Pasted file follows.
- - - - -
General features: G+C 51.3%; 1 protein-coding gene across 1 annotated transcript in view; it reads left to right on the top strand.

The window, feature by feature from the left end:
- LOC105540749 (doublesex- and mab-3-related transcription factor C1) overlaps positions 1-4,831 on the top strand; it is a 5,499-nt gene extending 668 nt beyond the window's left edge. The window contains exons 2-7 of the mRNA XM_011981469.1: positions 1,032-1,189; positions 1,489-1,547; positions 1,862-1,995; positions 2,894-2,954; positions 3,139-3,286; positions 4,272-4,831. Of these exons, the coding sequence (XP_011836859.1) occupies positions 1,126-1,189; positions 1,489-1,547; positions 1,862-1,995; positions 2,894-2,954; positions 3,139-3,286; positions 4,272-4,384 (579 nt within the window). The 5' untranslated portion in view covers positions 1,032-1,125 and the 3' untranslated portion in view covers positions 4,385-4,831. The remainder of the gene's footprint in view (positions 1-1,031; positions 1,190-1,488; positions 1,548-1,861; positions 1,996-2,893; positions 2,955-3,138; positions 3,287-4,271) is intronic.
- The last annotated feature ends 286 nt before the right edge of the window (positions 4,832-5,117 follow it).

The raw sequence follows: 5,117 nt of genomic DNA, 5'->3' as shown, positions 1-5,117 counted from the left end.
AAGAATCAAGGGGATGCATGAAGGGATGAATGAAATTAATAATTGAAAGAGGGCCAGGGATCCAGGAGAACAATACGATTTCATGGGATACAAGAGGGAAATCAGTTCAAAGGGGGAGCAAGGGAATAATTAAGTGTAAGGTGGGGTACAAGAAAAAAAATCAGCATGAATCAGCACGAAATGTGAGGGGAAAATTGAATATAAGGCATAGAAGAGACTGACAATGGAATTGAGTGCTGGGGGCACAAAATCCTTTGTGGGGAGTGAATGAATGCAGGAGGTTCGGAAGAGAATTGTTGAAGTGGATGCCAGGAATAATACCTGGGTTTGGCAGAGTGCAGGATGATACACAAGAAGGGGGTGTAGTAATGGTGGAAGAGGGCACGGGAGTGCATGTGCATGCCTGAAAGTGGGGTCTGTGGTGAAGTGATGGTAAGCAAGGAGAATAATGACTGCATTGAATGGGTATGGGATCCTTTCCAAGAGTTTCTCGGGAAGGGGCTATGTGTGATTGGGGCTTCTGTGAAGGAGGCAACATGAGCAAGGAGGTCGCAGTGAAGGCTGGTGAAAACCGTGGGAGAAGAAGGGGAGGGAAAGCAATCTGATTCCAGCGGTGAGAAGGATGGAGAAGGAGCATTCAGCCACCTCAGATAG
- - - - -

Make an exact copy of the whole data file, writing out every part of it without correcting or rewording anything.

General features: G+C 51.3%; 1 protein-coding gene across 1 annotated transcript in view; it reads left to right on the top strand.

The window, feature by feature from the left end:
- LOC105540749 (doublesex- and mab-3-related transcription factor C1) overlaps positions 1-4,831 on the top strand; it is a 5,499-nt gene extending 668 nt beyond the window's left edge. The window contains exons 2-7 of the mRNA XM_011981469.1: positions 1,032-1,189; positions 1,489-1,547; positions 1,862-1,995; positions 2,894-2,954; positions 3,139-3,286; positions 4,272-4,831. Of these exons, the coding sequence (XP_011836859.1) occupies positions 1,126-1,189; positions 1,489-1,547; positions 1,862-1,995; positions 2,894-2,954; positions 3,139-3,286; positions 4,272-4,384 (579 nt within the window). The 5' untranslated portion in view covers positions 1,032-1,125 and the 3' untranslated portion in view covers positions 4,385-4,831. The remainder of the gene's footprint in view (positions 1-1,031; positions 1,190-1,488; positions 1,548-1,861; positions 1,996-2,893; positions 2,955-3,138; positions 3,287-4,271) is intronic.
- The last annotated feature ends 286 nt before the right edge of the window (positions 4,832-5,117 follow it).

The raw sequence follows: 5,117 nt of genomic DNA, 5'->3' as shown, positions 1-5,117 counted from the left end.
AAGAATCAAGGGGATGCATGAAGGGATGAATGAAATTAATAATTGAAAGAGGGCCAGGGATCCAGGAGAACAATACGATTTCATGGGATACAAGAGGGAAATCAGTTCAAAGGGGGAGCAAGGGAATAATTAAGTGTAAGGTGGGGTACAAGAAAAAAAATCAGCATGAATCAGCACGAAATGTGAGGGGAAAATTGAATATAAGGCATAGAAGAGACTGACAATGGAATTGAGTGCTGGGGGCACAAAATCCTTTGTGGGGAGTGAATGAATGCAGGAGGTTCGGAAGAGAATTGTTGAAGTGGATGCCAGGAATAATACCTGGGTTTGGCAGAGTGCAGGATGATACACAAGAAGGGGGTGTAGTAATGGTGGAAGAGGGCACGGGAGTGCATGTGCATGCCTGAAAGTGGGGTCTGTGGTGAAGTGATGGTAAGCAAGGAGAATAATGACTGCATTGAATGGGTATGGGATCCTTTCCAAGAGTTTCTCGGGAAGGGGCTATGTGTGATTGGGGCTTCTGTGAAGGAGGCAACATGAGCAAGGAGGTCGCAGTGAAGGCTGGTGAAAACCGTGGGAGAAGAAGGGGAGGGAAAGCAATCTGATTCCAGCGGTGAGAAGGATGGAGAAGGAGCATTCAGCCACCTCAGATAG